Burns tackling BIA troubles
- By Judi Hasson
- Jul 24, 2002
Brian Burns, an information technology expert with 18 years of experience in government and the private sector, has been named the chief information officer at the troubled Bureau of Indian Affairs.
Until recently, Burns was the deputy assistant secretary for information resources management and the deputy chief information officer at the Department of Health and Human Services, where he oversaw an IT budget of $3.5 billion.
"I depend on the chief information officer to keep the BIA's computer network well-maintained and secure for our employees and service beneficiaries," said Neal McCaleb, the assistant secretary for Indian Affairs.
In taking this new job, Burns will be responsible for helping to fix BIA's computerized systems. Citing security concerns, U.S. District Judge Royce Lamberth pulled the plug on the Interior Department's Web sites in December 2001 to protect data maintained under its Trust Asset and Accounting Management System.
Since the shutdown, most of the department has gone back online. The remaining systems, including those maintained by the Bureau of Indian Affairs, are responsible for much of the agency's trust operations.
Interior has held American Indian-owned lands in trust for more than 100 years, leasing the properties and processing revenue earned from farming and drilling. A group of beneficiaries filed a class action lawsuit in 1996, claiming that poor bookkeeping has prevented landowners and their descendants from determining their account balances. They estimate as much as $10 billion in lost or missing funds.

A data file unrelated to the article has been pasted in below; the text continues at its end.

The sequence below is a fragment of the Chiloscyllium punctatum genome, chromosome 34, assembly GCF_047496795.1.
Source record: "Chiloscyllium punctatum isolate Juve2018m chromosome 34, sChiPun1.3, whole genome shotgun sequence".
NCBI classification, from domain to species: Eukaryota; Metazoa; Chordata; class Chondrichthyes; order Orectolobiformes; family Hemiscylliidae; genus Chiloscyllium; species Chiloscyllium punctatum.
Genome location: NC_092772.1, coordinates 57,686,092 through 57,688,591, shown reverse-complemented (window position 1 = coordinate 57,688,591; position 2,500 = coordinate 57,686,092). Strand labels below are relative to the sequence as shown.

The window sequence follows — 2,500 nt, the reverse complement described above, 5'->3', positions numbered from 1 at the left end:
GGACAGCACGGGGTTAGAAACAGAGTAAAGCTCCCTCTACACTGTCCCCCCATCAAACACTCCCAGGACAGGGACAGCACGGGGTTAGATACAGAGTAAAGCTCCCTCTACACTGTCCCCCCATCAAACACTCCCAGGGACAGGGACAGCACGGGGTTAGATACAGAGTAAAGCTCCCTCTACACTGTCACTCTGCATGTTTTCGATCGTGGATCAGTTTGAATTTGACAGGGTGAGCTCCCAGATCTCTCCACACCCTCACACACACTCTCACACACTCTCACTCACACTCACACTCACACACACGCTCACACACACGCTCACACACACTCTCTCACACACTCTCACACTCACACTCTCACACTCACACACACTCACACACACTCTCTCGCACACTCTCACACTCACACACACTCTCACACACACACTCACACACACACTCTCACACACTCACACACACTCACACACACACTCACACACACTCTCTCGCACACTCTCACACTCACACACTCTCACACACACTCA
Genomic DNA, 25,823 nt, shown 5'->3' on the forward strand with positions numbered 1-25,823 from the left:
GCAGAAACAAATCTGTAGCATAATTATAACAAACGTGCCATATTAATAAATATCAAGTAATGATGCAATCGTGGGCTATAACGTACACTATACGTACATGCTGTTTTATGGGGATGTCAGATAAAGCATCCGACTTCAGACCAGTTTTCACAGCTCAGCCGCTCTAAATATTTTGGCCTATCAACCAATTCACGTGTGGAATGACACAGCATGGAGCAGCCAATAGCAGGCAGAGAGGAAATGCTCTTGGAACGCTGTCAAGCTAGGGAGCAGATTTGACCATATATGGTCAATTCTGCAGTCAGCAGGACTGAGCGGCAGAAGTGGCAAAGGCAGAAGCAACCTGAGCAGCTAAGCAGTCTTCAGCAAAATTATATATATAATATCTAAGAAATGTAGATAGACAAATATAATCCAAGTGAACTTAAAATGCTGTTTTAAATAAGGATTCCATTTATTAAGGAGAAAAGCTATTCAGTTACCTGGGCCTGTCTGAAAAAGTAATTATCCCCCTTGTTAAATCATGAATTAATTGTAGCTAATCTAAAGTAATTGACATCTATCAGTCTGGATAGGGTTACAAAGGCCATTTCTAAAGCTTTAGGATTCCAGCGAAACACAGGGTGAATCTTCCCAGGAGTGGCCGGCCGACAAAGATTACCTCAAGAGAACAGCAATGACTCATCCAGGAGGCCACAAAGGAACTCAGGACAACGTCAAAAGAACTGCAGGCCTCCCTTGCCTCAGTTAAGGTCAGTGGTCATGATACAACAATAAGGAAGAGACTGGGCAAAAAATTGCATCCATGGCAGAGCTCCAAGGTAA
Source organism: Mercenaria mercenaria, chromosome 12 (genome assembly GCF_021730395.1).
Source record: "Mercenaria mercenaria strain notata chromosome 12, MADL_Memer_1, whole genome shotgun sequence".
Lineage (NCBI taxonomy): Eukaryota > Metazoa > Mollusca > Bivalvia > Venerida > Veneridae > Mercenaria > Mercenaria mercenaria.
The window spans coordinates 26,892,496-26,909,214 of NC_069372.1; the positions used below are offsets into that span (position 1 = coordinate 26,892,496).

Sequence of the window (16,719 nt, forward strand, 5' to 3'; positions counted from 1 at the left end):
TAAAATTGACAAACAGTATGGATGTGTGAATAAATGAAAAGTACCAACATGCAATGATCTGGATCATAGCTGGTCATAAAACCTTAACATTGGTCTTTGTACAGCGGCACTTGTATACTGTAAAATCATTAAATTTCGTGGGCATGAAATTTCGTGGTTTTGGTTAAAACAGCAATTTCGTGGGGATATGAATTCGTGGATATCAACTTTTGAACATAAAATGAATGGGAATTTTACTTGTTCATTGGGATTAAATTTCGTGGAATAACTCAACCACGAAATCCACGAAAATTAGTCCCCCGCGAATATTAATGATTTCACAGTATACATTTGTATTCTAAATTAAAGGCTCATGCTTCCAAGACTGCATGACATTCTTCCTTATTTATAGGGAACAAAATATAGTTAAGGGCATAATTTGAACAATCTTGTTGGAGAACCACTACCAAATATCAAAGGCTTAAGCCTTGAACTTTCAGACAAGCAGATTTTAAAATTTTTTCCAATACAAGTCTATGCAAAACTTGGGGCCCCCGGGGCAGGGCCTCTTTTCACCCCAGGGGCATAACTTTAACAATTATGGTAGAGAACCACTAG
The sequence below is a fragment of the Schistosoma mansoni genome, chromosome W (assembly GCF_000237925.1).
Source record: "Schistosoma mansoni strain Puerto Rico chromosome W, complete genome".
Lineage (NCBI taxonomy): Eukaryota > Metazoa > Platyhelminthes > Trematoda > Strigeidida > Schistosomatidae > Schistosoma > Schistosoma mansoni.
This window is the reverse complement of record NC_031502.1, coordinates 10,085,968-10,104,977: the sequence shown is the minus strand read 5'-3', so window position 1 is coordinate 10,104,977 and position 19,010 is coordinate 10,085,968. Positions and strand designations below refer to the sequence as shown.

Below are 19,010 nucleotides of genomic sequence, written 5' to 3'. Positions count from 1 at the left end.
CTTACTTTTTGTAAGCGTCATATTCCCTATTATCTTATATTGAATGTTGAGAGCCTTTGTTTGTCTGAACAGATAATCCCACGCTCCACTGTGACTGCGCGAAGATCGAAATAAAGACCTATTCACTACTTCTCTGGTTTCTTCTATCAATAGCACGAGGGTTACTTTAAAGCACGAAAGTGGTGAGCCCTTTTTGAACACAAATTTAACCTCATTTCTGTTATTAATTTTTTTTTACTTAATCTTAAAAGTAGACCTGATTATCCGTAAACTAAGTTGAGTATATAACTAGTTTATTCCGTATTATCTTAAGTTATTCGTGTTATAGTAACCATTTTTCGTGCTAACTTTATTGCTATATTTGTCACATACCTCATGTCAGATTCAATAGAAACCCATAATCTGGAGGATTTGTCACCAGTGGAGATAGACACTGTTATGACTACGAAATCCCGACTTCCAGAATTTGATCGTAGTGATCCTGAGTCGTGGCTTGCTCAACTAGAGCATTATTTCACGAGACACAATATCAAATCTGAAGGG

Burns is no stranger to troubleshooting. He has specialized in program management, systems architecture and telecommunications and security technology.
At HHS, he oversaw the department's enterprise IT investment strategy, architecture and security across 12 agencies, including the Indian Health Service, the Centers for Disease Control and Prevention, the Centers for Medicare and Medicaid Services, the National Institutes of Health, and the Food and Drug Administration. He also oversaw HHS' successful Year 2000 conversion and worked to make sure HHS computer systems and their data was protected following the Sept. 11 terrorist attacks.
Last month, Melissa Rose Chapman became CIO at HHS, where she will oversee the department's IT resources, program systems and infrastructure. In addition, she will be responsible for the development of the agency's enterprise architecture plan.
Prior to taking the HHS job, Chapman was a career executive with the Food and Drug Administration, where she most recently was acting CIO. In that post, she oversaw more than $200 million in IT expenditures.
Among her projects at the FDA, she led an IT team in planning for the reauthorization of the Prescription Drug User Fee Act and spearheaded development of FDA's e-commerce systems that provided electronic review of drug applications.
Megan Lisagor contributed to this report.